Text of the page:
On July 8, while campaigning for an upcoming parliamentary elections, the former Prime Minister of Japan Shinzo Abe was assassinated by a 41-year-old Japanese man. Abe was shot twice and was immediately taken to hospital, hours after which he died of his wounds.

Tetsuya Yamagami, 41, the Japanese man was caught red handed for the assassination with a homemade weapon. The murder is expected to spark a big debate over limits on the use of industrial ammunition in the coming weeks.

According to experts, the gun used by Tetsuya Yamagami was made from freely available items – two tubes without grooves, barrel-type, wood as the base of the body, and duct tape to attach the frame. A battery was attached with a basic electrical circuit for the trigger. A combination of improvised propellant was used to propel projectiles. Some experts have opined that some of the smaller parts, such as the trigger, sight, nuts, bolts, and fasteners were made by a 3D printer.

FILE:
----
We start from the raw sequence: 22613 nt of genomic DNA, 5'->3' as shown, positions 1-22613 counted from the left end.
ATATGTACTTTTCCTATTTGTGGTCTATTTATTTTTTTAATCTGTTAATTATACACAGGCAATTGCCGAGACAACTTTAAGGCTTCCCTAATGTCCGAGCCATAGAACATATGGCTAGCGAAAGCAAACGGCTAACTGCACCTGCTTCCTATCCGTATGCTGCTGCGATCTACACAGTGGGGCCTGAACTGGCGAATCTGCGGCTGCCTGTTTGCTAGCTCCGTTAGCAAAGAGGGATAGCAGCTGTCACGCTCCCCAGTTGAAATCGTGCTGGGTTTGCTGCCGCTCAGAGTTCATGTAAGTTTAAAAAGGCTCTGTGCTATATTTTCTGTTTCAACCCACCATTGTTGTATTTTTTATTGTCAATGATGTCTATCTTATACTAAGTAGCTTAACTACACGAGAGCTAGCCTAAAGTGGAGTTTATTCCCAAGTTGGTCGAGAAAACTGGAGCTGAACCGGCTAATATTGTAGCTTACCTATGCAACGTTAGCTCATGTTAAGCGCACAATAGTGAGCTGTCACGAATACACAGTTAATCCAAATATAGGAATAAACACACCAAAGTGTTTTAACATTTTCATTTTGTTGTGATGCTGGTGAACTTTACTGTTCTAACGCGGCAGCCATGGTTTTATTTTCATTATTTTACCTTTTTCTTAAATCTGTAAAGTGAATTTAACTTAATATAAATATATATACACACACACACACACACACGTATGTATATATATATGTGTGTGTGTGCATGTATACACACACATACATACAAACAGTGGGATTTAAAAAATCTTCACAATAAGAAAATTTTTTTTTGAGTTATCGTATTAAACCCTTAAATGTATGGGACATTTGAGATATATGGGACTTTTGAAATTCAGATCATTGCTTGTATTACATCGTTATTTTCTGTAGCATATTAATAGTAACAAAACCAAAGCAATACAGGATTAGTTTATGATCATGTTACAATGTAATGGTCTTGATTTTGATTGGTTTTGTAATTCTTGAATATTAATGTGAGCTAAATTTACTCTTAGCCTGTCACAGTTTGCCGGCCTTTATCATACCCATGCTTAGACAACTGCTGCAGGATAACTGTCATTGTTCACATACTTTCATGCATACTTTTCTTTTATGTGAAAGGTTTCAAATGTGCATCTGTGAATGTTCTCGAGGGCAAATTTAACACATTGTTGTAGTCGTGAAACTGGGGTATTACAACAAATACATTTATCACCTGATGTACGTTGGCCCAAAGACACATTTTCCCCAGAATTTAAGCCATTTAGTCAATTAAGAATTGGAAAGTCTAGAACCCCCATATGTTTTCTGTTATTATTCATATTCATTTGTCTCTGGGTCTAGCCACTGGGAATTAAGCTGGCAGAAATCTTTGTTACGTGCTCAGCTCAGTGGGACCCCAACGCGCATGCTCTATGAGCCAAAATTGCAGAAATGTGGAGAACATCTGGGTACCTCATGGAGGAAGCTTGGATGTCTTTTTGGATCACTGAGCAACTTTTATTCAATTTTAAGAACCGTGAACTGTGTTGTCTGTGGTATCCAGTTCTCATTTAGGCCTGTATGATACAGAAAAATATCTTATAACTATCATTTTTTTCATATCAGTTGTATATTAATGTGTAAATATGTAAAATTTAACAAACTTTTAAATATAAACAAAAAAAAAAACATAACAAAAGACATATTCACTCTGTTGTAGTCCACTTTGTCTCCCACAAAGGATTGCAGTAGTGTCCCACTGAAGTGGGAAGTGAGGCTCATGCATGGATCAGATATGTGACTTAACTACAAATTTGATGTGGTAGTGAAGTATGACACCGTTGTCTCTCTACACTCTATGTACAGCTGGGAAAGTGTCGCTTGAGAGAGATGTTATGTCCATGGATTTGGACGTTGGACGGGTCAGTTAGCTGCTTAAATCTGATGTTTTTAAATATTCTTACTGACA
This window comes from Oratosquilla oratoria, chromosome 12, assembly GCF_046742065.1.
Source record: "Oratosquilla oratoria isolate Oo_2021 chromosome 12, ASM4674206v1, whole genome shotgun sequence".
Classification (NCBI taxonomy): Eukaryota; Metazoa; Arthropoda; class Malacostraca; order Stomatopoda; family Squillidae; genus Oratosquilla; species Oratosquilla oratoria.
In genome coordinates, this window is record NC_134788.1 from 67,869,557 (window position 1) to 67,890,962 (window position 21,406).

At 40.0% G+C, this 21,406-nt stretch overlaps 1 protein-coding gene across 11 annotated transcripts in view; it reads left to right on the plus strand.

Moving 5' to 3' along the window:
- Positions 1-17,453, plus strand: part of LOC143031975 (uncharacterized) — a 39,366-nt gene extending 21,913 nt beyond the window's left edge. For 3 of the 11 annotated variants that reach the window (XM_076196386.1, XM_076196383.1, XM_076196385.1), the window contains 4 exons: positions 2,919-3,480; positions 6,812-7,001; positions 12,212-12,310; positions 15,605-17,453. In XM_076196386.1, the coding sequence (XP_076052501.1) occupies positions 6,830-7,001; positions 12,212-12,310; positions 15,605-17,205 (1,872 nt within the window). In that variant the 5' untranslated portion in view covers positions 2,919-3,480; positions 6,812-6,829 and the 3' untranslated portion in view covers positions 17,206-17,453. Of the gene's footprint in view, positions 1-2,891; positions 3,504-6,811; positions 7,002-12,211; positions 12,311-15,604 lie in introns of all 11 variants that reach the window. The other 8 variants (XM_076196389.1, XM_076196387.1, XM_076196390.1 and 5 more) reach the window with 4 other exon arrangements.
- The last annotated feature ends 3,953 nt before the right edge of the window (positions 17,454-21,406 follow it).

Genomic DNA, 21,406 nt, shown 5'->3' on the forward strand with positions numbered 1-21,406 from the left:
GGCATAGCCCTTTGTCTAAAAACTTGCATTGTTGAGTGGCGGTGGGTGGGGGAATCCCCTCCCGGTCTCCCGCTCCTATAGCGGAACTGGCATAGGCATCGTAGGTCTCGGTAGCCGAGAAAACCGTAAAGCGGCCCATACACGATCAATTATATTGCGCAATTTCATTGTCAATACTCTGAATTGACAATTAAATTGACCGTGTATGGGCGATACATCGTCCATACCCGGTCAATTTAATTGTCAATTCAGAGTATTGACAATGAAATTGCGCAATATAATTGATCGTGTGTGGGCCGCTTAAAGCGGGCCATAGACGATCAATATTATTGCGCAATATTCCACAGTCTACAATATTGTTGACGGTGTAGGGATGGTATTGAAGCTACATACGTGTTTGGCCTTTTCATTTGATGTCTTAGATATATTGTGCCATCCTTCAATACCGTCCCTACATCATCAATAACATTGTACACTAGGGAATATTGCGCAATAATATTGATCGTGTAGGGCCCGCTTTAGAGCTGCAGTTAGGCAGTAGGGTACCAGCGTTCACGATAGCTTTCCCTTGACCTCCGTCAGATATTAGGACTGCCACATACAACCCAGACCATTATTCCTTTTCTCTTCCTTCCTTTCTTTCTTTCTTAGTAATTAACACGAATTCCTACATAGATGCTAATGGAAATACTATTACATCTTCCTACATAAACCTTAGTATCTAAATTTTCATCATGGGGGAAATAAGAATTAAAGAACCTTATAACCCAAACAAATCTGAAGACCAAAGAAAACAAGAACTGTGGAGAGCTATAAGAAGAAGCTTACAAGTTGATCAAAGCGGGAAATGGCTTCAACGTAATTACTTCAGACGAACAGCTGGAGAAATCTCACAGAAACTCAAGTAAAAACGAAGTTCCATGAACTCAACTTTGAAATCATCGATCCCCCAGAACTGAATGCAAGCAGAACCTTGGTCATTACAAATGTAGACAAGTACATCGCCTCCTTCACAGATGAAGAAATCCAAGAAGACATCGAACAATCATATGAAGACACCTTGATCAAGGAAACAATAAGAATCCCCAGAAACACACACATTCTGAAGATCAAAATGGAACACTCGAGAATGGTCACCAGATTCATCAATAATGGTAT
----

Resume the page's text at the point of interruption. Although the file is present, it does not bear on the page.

It is important to note that the gun’s design, fits exactly the Japanese restrictions, where even industrially produced ammunition would be extremely difficult to obtain.

Shinzo Abe’s assassination is the first assassination of a sitting or former Japanese leader since the 1936 coup attempt in which several figures, including two former prime ministers, were killed.